Four neurophysiological experiments investigated the role of motor action features. Results so far indicate motor action also embodies implicit learning and memory. For example, object categorization is affected not only by spatial orientation, a visual feature, but also response-related processes, and more by priming of motor action than the decision aspects of the response. Two experiments investigated the role of multiple sensorimotor features, specifically, object orientation, motion, and motor action, using a representational momentum paradigm. Results so far indicate mental simulation of motion and motor action affects object cognition early in processing.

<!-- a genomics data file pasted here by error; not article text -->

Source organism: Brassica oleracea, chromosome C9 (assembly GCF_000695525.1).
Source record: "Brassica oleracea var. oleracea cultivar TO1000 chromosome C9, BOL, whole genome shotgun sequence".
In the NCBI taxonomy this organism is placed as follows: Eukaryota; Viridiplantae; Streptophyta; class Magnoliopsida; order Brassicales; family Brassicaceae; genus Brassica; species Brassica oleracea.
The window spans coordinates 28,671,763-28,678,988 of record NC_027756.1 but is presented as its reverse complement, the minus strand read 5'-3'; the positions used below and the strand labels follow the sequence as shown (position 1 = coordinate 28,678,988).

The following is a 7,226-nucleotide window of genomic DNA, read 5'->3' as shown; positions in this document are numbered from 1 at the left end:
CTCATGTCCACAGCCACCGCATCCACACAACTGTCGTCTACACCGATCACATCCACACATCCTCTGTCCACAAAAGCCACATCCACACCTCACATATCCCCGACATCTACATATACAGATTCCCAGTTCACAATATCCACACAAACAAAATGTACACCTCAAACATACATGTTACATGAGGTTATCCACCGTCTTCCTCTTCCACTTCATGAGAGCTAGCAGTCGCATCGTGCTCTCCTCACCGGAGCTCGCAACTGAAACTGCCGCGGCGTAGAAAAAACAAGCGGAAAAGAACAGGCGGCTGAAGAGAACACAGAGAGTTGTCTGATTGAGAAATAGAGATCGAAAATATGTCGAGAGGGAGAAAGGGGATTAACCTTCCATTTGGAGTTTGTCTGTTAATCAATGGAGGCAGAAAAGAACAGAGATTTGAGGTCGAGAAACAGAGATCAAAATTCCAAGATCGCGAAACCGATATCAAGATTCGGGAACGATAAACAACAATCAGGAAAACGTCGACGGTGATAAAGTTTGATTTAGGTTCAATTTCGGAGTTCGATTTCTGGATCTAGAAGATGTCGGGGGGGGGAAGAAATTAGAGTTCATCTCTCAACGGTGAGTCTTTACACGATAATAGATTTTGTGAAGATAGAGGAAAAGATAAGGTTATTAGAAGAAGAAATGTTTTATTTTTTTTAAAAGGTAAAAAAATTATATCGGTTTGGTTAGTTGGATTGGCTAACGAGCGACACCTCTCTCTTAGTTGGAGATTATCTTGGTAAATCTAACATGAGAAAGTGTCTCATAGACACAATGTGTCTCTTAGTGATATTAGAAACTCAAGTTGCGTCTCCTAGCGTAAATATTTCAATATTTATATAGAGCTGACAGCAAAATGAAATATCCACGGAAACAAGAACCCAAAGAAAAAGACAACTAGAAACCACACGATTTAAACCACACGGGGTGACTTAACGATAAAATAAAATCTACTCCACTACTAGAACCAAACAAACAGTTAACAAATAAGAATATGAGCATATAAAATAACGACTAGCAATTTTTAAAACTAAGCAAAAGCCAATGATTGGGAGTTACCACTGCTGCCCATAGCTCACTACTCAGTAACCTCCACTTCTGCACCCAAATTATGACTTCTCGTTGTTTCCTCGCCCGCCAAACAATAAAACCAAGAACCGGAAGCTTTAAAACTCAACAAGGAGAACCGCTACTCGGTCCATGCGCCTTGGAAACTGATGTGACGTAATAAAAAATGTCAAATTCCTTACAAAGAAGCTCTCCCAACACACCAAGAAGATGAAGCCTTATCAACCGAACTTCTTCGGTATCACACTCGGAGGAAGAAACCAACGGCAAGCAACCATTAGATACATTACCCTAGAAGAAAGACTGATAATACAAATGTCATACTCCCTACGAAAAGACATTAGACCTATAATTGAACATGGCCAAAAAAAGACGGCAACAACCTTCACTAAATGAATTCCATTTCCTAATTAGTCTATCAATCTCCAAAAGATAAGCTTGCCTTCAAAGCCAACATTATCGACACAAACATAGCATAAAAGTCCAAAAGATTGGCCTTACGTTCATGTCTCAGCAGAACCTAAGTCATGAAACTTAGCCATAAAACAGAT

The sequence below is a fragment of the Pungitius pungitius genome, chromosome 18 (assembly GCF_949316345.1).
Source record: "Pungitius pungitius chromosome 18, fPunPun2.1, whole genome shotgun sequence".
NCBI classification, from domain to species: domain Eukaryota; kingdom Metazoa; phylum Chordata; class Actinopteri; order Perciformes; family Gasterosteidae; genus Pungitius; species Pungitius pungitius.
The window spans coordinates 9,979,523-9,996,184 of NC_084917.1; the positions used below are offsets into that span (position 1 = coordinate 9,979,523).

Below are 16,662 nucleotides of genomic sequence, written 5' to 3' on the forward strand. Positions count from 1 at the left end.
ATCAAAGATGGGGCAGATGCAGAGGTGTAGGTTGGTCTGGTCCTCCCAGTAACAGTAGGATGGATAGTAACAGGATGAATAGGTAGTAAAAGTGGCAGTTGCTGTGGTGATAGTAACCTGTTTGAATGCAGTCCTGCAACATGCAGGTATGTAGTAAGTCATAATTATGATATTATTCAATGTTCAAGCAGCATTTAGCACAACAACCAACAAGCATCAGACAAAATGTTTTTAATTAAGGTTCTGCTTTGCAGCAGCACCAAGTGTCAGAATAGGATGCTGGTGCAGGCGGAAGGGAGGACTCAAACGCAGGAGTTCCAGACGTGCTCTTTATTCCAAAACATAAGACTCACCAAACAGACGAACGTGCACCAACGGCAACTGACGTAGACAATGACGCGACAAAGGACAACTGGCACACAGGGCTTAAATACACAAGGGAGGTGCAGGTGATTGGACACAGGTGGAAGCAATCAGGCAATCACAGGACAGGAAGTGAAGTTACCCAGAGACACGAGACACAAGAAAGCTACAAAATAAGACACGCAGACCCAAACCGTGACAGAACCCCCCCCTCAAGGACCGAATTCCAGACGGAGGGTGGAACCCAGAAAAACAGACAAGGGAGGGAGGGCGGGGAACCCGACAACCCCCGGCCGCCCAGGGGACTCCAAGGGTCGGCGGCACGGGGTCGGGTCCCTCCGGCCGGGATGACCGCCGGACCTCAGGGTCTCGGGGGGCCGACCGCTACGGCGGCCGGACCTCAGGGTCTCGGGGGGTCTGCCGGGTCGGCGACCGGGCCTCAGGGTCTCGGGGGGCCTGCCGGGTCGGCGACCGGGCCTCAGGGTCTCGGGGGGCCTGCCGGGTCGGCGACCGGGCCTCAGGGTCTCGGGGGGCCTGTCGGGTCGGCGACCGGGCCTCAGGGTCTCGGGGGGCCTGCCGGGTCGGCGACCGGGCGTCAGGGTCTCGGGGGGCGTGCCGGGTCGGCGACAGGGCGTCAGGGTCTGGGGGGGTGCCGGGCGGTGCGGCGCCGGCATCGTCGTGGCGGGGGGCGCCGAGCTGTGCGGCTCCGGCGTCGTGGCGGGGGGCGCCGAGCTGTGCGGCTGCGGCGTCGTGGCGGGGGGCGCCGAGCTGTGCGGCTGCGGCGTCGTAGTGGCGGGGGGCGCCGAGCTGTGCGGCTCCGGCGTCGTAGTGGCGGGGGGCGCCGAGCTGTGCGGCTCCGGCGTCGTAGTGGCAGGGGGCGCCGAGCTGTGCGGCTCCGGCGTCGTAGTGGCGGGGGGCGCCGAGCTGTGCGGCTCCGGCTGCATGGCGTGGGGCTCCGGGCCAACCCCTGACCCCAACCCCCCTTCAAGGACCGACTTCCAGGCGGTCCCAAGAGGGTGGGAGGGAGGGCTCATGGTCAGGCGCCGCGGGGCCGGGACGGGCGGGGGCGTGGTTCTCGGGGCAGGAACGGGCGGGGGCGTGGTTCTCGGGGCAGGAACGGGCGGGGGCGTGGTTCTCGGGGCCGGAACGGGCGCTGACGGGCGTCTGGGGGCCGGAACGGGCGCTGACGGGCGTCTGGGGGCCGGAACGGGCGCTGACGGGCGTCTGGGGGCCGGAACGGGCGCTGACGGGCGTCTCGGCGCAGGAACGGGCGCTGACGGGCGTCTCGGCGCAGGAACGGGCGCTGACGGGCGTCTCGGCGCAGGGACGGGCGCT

In summary, research so far has advanced beyond the state of the art in the field when the project began in several ways. ERP findings have identified different times when automatic and strategic mental simulation of visual features and motor action happen during object cognition. Overall, across all experiments, the brain sources differ between automatic mental simulation of color, shape features, and these and other visual features vs. nonvisual (other sensory modalities) features, and this is consistent with different modality-specific processes underlying each, as predicted by embodied cognition theory. While color and motor action are sensorimotor features that affect object categorization, size has little or no effect, at least for automatic simulation. The findings define when, how much, and under what conditions visual and motor features affect visual object cognition, including meaning. Altogether, this provides essential information for future tests of the brain basis of grounded cognition theory and of vision, memory, and thinking. The impact of this research has been to define limiting conditions under which embodiment effects occur and pinpoint when and where in the human brain sensorimotor processing affects high level cognition and meaning. A key outcome is definition of the cortical dynamics that embody cognition, including meaning, using mental simulation of modal processing of shape, color, motion, and motor action features. This understanding of the brain basis of mental simulation, sensorimotor processes, meaning and memory will inform education, technological development, creativity and innovation, and health goals.